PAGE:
By Michelle Nichols
UNITED NATIONS (Reuters) -The United States has been told that Russia is prepared to return to talks on a deal that had allowed the safe Black Sea export of Ukraine grain, but “we haven’t seen any evidence of that yet,” the U.S. envoy to the United Nations said on Tuesday.
Russia quit the deal on July 17. U.S. Ambassador to the U.N. Linda Thomas-Greenfield said that if Russia wants to get its own fertilizer to global markets and make agricultural transactions “they’re going to have to return to this deal.”
“We have seen indications that they might be interested in returning to discussions. So we will wait to see whether that actually happens,” she said at a press conference, without giving further details.
Moscow has suggested that if its demands to improve its own exports of grain and fertilizer were met it would consider resurrecting the Black Sea agreement, brokered in July 2022 by the U.N. and Turkey to help ease a global food crisis following Russia’s invasion of Ukraine.
Russia’s grain and fertilizer exports are not subject to Western sanctions but Moscow has said restrictions on payments, logistics and insurance have been a barrier to shipments.
U.N. Secretary-General Antonio Guterres met a week ago with Russia’s Deputy Foreign Minister Sergei Vershinin – who led Moscow’s negotiations to agree the Black Sea deal – on the sidelines of a U.N. food systems summit in Rome.
“Had there been a breakthrough, I think it would have been shared with you,” U.N. spokesman Stephane Dujarric said on Friday.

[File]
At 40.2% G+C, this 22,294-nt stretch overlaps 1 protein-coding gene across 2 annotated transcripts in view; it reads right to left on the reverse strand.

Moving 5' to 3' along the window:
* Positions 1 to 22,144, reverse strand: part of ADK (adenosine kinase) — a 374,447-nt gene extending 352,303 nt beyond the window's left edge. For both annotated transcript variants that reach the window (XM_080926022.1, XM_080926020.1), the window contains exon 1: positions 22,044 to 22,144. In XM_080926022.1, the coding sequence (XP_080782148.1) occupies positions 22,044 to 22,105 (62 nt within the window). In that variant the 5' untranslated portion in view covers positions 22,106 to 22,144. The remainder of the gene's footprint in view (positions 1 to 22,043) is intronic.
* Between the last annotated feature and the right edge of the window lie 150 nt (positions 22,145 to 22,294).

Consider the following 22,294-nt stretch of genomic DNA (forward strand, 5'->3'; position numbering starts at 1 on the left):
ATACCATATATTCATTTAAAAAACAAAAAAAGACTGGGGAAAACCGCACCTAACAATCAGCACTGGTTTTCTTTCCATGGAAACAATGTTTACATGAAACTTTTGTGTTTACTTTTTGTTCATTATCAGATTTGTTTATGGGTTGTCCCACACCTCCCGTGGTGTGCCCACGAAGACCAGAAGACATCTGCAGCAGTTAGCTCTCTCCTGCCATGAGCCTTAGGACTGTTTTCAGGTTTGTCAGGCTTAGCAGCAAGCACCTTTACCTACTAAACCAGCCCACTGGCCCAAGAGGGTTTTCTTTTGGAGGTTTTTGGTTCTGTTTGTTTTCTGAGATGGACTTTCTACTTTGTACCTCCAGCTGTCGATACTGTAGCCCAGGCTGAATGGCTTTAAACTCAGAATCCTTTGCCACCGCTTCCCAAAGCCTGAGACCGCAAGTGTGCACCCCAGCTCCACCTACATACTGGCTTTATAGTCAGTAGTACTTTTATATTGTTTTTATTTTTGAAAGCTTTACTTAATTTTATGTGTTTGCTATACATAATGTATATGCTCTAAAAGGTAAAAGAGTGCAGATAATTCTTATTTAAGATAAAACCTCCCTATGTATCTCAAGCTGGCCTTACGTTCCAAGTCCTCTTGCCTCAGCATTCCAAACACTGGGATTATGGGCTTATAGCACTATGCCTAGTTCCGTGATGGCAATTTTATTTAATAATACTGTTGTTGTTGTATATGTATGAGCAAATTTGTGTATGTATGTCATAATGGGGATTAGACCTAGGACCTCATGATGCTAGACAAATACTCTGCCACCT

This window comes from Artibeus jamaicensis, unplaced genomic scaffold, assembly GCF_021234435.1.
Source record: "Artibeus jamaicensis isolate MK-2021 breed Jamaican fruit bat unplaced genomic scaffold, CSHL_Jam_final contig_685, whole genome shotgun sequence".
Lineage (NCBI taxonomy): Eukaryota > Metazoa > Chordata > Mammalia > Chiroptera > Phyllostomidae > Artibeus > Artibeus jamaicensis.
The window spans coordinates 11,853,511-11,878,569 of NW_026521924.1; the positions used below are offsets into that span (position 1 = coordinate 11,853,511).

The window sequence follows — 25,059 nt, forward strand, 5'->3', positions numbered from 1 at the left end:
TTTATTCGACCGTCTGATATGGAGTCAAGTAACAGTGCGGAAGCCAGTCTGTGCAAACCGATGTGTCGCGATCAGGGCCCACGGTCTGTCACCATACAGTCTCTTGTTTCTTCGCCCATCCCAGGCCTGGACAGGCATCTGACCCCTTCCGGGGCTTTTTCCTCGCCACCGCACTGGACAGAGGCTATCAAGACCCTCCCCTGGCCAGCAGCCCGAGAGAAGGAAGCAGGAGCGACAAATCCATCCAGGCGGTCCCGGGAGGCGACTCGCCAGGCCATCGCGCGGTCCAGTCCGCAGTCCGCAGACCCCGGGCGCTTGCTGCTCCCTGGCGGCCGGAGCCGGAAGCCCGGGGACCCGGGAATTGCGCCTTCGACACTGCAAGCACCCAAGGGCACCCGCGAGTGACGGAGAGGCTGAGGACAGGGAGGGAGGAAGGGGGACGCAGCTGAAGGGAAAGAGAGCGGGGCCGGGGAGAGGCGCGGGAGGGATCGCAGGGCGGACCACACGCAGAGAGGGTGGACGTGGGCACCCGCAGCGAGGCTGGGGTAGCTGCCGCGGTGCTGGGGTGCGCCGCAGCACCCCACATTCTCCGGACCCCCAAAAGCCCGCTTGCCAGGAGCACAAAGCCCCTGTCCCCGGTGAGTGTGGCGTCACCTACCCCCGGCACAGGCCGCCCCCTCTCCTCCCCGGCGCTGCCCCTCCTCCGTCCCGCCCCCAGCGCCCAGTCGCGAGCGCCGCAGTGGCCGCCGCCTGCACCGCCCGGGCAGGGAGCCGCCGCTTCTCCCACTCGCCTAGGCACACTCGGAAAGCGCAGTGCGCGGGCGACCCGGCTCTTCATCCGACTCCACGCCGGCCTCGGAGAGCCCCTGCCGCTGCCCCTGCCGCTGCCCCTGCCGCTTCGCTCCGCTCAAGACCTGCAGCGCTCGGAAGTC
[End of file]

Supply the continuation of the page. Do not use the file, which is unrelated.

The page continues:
After withdrawing from the Black Sea pact Russia began targeting Ukrainian ports and grain infrastructure on the Black Sea and Danube River and global grain prices spiked.
Russia has also threatened to target Ukraine-bound civilian vessels, prompting Kyiv to responded by announcing similar measures against vessels bound for Russia or Russian-occupied Ukrainian territory.
Nearly 33 million tonnes of Ukraine grain was exported under the Black Sea deal. Ukraine and Russia are both leading grain exporters.
“The Secretary-General is continuing his efforts to find a path forward to bring the Russians back into the deal,” Thomas-Greenfield said, noting that part of the deal was “to provide some support for Russia’s fertilizer to get to the market.”
“If they’re not in the deal, that part of the deal is no longer working,” she said.
The accord allowed for the export of Russian ammonia – a main ingredient in nitrate fertilizer – via a pipeline to the Ukrainian port of Odesa. But the pipeline has lain idle since the start of the war and was then damaged in June.
(Reporting by Michelle Nichols; editing by Grant McCool)